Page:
Laba Festival

05 January 2017 by Stephanie Henwood

This traditional, pre-Chinese New Year, holiday promotes good fortune for the coming year. 

‘La’ is a Chinese character with the meaning of offering sacrifices to gods and ancestors. ‘Ba’ is the number eight. The festival falls on the eighth day of the 12th lunar month.  This will be 15th January on the lunar calendar but if using the western calendar then it falls on 11th February this year.

The festival was not traditionally celebrated on a particular date until the influence of Buddhism came along - much later during the southern and northern dynasties.  This is when the fixed date was allocated.

Although more recently the Laba festival celebrates the enlightenment of Buddha, more traditionally it is our opportunity to wish for good fortune and to pray for a good harvest in the coming year.  This is why the festival falls so closely to Chinese New Year.

Laba Congee is the specialty dish of the day! Created from a variety of nuts, grains, beans and many other variations it is quite dissimilar to the sweet delicacy that is Moon Cake, eaten on the day of Mid-Autumn Festival.  This customary tradition is less practiced in the modern day, but you can find lots of recipes on the internet.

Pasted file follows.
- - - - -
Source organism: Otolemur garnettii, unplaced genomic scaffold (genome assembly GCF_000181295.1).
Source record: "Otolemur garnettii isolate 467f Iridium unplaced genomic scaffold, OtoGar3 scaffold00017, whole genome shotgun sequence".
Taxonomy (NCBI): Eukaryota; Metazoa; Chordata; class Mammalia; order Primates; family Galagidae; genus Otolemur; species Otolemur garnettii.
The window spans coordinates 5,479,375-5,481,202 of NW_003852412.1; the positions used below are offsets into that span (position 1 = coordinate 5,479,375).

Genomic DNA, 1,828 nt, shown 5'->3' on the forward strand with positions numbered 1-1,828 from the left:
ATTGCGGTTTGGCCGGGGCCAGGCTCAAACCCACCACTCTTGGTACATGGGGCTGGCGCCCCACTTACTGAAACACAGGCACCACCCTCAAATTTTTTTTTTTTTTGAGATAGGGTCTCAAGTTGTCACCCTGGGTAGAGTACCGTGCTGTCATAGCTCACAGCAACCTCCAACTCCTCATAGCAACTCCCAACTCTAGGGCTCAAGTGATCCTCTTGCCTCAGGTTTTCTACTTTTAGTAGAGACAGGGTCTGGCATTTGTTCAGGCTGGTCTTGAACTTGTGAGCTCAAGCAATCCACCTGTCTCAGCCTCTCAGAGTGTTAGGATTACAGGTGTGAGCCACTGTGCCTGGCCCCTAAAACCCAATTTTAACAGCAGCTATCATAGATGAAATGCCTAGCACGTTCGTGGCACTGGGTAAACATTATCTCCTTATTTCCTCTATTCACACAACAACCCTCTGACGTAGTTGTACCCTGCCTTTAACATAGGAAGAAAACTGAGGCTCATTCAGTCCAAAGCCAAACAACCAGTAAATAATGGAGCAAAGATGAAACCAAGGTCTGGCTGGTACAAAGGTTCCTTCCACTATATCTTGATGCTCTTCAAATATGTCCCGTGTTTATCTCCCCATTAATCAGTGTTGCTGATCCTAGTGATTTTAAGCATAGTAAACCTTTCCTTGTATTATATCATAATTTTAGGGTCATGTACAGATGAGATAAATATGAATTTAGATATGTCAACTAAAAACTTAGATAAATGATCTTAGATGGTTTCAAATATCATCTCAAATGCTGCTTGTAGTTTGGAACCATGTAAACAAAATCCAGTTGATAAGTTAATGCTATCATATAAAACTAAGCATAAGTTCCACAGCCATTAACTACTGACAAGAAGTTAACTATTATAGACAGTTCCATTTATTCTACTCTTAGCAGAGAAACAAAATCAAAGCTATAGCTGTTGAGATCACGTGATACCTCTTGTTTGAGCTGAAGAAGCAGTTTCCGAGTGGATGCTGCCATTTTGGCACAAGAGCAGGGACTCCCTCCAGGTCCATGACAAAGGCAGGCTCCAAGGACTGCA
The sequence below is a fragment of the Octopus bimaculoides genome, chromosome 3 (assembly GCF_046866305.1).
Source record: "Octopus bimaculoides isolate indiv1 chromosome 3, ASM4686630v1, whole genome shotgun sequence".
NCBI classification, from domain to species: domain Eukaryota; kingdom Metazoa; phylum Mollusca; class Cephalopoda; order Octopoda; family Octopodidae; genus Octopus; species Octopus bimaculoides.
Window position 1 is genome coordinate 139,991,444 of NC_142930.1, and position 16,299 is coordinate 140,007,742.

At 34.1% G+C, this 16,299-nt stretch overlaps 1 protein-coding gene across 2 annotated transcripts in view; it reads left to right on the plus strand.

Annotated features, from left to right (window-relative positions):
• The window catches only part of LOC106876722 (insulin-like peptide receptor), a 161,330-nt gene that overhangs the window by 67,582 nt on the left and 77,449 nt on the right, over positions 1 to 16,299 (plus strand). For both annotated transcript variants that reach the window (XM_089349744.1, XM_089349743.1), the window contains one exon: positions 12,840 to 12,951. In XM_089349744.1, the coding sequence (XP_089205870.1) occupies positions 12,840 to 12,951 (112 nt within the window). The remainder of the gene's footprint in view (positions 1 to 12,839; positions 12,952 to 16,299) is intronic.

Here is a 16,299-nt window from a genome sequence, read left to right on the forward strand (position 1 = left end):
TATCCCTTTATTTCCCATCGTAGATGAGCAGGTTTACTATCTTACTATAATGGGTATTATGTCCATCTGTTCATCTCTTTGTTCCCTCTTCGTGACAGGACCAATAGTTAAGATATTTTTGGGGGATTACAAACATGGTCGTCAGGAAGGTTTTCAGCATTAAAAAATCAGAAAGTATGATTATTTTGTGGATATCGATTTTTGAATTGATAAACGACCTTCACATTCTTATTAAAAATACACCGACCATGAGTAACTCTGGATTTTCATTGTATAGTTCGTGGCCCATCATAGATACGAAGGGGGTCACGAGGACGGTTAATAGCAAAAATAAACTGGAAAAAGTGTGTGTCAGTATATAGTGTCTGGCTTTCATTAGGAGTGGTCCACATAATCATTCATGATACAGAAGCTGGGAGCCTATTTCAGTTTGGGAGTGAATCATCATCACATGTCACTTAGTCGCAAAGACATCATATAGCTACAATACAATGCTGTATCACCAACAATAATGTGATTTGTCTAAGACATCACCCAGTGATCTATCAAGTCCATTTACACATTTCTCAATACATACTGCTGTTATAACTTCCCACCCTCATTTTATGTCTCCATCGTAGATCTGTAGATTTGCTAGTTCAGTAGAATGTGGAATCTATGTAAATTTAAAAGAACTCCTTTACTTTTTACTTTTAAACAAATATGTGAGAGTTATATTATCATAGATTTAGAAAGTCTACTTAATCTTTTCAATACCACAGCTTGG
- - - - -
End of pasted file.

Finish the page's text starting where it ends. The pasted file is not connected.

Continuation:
OR re-visit traditional Chinese festival spirit with our very own Laba Congee recipe – take a look here

Laba congee a porridge-like, healthy dish and is believed to help people get energy before the busy work in the New Year.

After Laba, people start to prepare for the New Year and there are other dates related to the lead up to New Year too, for example, the 23rd December in lunar calendar is called Pass Little Nian (pre-New Year) and the Lantern Festival on 11th February (Western calendar) is called little Pass Nian meaning Little New Year or end of New Year.

Our video, here, hears Lucy telling children about the story of Pass Nian.  


Whilst learning of Traditional Chinese celebrations and festivals, such as the Laba Festival, you will come to realize that our celebrations all have something in common… They are focused very much on an appreciation for what we have.  We say thanks and we pray.  Our traditions, like many other traditions around the world, are respectful to our gods, our neighbors and to our land.